Mecum ready for Las Vegas auction, and Larry finds some docket delights

Auction company and Las Vegas Convention Center hope Lucky 7 continues to prove true

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1955 Chrysler New Yorker
this 1955 Chrysler New Yorker was among the cars that caught Larry's eye when he strolled through the Mecum Auctions' docket in Las Vegas | Larry Edsall photos

Seven is a traditionally lucky number in Las Vegas, and Mecum Auctions and the Las Vegas Convention Center are betting the luck continues this weekend as the convention center opens to a live event for the first time in 7 months and when Mecum Auctions stages its 7th such live sale since it resumed such events despite the coronavirus pandemic.

The auction, which is using the convention center’s Central and North Halls, begins at 10 a.m. local time Friday and Saturday (November 13-14), with around 600 vehicles expected to cross the sale’s red-carpeted block.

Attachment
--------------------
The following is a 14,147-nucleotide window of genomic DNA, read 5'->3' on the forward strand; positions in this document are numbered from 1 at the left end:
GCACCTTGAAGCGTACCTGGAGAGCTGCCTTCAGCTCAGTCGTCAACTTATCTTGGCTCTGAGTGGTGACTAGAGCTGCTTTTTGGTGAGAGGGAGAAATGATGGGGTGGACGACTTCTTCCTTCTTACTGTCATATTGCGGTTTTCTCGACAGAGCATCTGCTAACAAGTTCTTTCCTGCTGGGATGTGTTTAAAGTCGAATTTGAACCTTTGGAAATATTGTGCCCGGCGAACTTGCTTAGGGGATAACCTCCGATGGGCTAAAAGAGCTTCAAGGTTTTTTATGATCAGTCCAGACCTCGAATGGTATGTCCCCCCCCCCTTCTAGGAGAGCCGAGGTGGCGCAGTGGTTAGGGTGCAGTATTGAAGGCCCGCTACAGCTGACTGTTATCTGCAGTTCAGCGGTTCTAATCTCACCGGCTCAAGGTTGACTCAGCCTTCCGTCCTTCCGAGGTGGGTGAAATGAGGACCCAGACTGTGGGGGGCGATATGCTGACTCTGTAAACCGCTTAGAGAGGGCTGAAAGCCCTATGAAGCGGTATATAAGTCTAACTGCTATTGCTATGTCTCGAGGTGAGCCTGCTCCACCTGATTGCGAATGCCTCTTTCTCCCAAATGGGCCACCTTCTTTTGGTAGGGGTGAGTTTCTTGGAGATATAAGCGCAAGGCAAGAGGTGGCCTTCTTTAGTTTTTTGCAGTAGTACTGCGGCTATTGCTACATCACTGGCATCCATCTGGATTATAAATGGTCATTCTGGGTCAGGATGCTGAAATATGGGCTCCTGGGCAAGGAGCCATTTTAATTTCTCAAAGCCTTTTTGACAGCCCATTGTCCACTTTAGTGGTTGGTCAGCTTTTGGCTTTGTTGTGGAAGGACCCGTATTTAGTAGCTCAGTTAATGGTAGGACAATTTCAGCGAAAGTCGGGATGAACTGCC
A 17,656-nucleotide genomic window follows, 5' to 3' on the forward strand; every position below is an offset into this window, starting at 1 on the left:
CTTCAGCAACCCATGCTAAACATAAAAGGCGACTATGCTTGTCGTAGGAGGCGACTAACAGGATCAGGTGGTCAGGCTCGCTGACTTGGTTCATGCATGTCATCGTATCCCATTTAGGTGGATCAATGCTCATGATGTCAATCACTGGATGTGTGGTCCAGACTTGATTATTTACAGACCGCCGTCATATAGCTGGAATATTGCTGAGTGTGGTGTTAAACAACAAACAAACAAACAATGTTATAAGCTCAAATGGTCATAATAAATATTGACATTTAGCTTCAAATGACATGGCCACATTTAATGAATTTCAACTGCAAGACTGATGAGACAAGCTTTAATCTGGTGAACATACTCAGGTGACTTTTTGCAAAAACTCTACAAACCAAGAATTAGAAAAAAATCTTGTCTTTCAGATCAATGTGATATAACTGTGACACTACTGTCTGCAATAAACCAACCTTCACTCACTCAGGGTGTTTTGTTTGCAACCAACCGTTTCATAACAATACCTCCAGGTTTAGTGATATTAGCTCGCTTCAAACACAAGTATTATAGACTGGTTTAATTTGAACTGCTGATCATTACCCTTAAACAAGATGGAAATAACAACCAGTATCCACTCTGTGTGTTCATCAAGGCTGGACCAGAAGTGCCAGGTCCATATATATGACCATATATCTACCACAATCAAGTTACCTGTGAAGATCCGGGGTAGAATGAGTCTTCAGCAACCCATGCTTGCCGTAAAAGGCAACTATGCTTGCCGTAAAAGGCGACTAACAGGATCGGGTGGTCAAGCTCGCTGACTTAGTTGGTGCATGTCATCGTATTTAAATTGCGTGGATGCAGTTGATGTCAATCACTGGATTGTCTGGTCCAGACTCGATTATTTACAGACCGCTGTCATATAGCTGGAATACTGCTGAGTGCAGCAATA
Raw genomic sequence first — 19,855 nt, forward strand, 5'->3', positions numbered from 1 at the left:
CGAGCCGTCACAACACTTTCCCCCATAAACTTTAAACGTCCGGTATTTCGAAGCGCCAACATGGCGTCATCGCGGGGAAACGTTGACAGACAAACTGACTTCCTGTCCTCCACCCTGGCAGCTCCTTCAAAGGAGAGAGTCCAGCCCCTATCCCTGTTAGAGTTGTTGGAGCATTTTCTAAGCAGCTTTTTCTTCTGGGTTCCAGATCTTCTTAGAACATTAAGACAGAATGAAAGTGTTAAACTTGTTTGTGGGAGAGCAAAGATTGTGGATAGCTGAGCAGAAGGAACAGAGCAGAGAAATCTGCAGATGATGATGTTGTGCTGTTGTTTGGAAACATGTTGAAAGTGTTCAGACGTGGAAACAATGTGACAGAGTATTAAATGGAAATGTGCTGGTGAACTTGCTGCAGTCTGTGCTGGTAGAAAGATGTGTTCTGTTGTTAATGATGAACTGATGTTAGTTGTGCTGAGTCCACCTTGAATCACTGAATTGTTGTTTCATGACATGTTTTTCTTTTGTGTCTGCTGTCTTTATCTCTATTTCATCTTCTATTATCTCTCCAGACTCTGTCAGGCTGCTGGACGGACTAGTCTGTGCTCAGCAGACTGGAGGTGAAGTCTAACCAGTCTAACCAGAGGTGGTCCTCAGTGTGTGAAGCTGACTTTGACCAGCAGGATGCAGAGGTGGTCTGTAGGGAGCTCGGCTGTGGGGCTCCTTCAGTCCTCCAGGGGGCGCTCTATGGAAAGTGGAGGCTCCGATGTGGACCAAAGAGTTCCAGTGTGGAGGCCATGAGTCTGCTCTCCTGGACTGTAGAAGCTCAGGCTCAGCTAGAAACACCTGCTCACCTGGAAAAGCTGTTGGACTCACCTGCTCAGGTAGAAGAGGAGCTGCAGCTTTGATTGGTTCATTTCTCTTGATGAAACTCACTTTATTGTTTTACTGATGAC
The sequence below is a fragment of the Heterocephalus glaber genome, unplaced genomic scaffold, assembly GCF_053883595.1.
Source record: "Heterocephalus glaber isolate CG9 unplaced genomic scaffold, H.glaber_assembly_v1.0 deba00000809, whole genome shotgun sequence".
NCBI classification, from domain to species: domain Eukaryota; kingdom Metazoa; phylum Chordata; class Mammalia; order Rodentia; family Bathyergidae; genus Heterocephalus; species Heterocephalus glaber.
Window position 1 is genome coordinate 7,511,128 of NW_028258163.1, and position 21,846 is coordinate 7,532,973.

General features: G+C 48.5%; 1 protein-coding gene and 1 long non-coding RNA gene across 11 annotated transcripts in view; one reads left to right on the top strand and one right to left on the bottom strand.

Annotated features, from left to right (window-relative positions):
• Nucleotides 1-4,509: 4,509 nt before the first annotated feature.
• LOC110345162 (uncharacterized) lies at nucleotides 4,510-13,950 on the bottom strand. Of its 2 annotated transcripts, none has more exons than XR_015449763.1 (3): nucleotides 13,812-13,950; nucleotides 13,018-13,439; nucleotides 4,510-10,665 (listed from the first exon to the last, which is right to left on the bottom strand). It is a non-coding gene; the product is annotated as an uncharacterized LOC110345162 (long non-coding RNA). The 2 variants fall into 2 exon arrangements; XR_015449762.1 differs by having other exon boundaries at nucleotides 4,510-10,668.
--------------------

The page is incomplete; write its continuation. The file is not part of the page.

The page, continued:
Those vehicles are on display in the convention center’s Central Hall while the bidding will take place in four separated areas in the North Hall, plus a fifth, an overflow bidding center set up in the theater of the nearby Westgate Las Vegas hotel and resort.

The extra bidding area was needed because more than 1,000 bidders and consignors registered for the auction. Under the latest round of state and local Covid-19 regulations, the convention center can be open to 1,000 people, but they must be separated in four distinct areas, and thus the unusual arrangement for the Mecum sale.

Cars are displayed in the Central Hall of the Las Vegas Convention Center
In the North Hall, four rooms are set up for bidding, with an overflow area in a nearby hotel

But it is only the latest such unusual arrangement for the company, according to chief executive Dave Magers.